Foles did not win the starter job, but he started the Eagles' fourth preseason game as most of the first string sat. There's plenty of time for him to prove himself worthy of being an NFL starting quarterback, but he was still pretty awful last season. Perhaps if given an opportunity in Kelly's offense, he can shine.
With Vick as the starter, that opportunity could be closer than we think.
Rookie, fourth-round pick out of USC, 3,273 yards passing, 63.6% completions, 36 TD, 15 INT as senior
Getting a guy in the fourth round who not long ago was thought to be worthy of the number one pick is a very solid get for Kelly and the Eagles. Then again, he fell this far for a reason.
LeSean McCoy, 25
2012 stats: 12 games, 200 carries for 840 yards, 4.2 yards per carry, two touchdowns, 54 catches for 373 yards, three touchdowns, -34 DYAR (35th), 48% success rate, four fumbles
If the football universe balances itself out, nowhere was it more evident than with LeSean McCoy last season. Or perhaps that's just fate messing with our heads.
McCoy was a very high draft pick going into 2012 drafts based on his 17-touchdown performance the year before. Add in his 48 catches and three receiving touchdowns and McCoy scored 20 times with just one fumble. You can't be greedy and ask for a repeat of that, but maybe 15 or 16 touchdowns would be fair?
How about two?
McCoy was injured for part of the year but that hardly makes up for a 15-touchdown loss on the ground from 2011, nor does it explain the four fumbles. Once again expectations are high, not because of what he did the year before but because of the new guy calling the shots. Not just Kelly, but offensive coordinator Pat Shurmur is the same guy involved the year before in the drafting of running back Trent Richardson for the Browns with the third overall pick.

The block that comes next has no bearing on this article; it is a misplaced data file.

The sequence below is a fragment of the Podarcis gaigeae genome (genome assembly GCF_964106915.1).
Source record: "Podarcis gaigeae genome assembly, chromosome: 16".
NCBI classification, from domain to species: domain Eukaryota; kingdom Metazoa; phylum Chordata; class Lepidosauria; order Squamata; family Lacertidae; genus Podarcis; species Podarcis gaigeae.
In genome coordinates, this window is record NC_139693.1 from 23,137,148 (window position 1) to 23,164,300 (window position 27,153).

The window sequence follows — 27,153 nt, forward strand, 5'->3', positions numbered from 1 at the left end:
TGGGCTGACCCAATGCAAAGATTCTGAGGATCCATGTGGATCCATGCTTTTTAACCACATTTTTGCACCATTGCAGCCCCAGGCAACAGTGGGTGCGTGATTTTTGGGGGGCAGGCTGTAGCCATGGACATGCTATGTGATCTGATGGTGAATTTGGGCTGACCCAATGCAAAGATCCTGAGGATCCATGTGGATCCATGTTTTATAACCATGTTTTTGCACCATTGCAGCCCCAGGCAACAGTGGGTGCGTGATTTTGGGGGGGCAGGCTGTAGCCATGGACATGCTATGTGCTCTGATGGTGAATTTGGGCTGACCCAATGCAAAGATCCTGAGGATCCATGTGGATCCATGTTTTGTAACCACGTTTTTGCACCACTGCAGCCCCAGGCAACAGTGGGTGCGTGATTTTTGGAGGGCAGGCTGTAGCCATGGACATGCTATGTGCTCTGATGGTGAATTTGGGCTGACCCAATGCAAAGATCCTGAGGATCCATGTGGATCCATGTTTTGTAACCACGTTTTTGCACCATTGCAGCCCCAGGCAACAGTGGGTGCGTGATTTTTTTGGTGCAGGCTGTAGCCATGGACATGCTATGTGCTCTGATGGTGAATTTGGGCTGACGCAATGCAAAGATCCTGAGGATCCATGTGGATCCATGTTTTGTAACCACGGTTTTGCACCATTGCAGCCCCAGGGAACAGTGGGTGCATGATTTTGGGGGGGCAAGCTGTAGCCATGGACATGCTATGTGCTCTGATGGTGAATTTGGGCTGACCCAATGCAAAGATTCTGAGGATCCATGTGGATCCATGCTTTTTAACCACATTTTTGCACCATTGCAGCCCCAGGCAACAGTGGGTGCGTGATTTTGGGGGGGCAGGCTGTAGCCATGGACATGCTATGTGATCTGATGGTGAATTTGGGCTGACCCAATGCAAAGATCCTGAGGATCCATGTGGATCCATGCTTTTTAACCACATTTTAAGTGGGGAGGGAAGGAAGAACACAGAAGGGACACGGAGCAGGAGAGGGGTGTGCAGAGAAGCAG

The Eagles are going to run it and McCoy is the center of that offense. Could McCoy be the Fantasy MVP?
2013 Prediction: 280 carries for 1,400 yards, 10 touchdowns, 60 catches for 500 yards, three touchdowns
Bryce Brown, 22
2012 stats: 115 carries for 564 yards, four touchdowns, 4.9 YPC, 13 catches for 56 yards, four fumbles
Same amount of fumbles as McCoy, 126 fewer touches.
How does a player like Brown slip through the cracks? Because the ball slips through his. Nobody would deny the talent of Brown as a runner, but turnovers are far too costly to allow on such a regular basis. I'm not sure you could ever trust Brown with 300-400 touches in a full season, but he's only 22 and players can fix issues like this.
If you draft McCoy, you've still got to get Brown. The offense is far too reliant upon the running game to not have a player of his caliber just in case.